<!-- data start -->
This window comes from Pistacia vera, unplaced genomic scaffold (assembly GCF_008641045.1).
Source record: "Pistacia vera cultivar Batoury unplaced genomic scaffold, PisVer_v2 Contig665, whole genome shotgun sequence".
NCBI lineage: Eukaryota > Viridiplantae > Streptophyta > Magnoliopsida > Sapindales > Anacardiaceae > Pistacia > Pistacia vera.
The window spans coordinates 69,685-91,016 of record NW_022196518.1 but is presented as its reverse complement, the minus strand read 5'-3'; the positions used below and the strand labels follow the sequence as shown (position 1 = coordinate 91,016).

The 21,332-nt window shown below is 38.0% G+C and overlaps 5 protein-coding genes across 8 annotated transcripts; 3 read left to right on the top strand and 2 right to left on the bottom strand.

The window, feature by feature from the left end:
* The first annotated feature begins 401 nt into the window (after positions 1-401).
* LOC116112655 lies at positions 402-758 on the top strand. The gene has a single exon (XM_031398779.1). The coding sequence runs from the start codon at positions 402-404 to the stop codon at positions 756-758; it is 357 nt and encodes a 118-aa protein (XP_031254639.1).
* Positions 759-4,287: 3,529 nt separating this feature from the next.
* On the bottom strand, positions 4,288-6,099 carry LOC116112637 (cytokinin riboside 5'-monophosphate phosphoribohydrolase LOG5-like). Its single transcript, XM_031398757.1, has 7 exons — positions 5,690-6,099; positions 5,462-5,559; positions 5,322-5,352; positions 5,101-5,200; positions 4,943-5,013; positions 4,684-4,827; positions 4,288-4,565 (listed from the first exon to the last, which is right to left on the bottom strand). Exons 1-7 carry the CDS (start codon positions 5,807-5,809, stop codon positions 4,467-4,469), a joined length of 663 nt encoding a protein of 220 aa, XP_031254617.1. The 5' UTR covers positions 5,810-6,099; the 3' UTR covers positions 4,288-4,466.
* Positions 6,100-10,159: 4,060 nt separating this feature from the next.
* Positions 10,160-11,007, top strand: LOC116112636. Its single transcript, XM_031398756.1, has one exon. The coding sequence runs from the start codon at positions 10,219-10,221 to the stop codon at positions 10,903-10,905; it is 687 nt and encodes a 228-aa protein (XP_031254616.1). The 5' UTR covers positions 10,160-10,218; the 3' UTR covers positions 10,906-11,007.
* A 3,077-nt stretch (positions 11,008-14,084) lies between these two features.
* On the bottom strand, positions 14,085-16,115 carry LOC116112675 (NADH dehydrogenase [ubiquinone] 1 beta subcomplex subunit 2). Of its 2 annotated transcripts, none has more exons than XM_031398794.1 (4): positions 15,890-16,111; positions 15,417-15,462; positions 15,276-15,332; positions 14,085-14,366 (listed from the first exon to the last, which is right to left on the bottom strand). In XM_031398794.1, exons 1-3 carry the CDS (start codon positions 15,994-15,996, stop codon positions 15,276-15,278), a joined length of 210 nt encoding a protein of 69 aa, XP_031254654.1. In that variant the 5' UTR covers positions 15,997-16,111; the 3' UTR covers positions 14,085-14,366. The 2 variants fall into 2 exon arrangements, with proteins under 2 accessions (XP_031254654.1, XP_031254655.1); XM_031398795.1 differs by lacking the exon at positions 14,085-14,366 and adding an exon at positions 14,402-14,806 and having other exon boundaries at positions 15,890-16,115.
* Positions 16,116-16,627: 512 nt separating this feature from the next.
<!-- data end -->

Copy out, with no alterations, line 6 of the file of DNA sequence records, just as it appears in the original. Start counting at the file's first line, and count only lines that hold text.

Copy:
The window, feature by feature from the left end: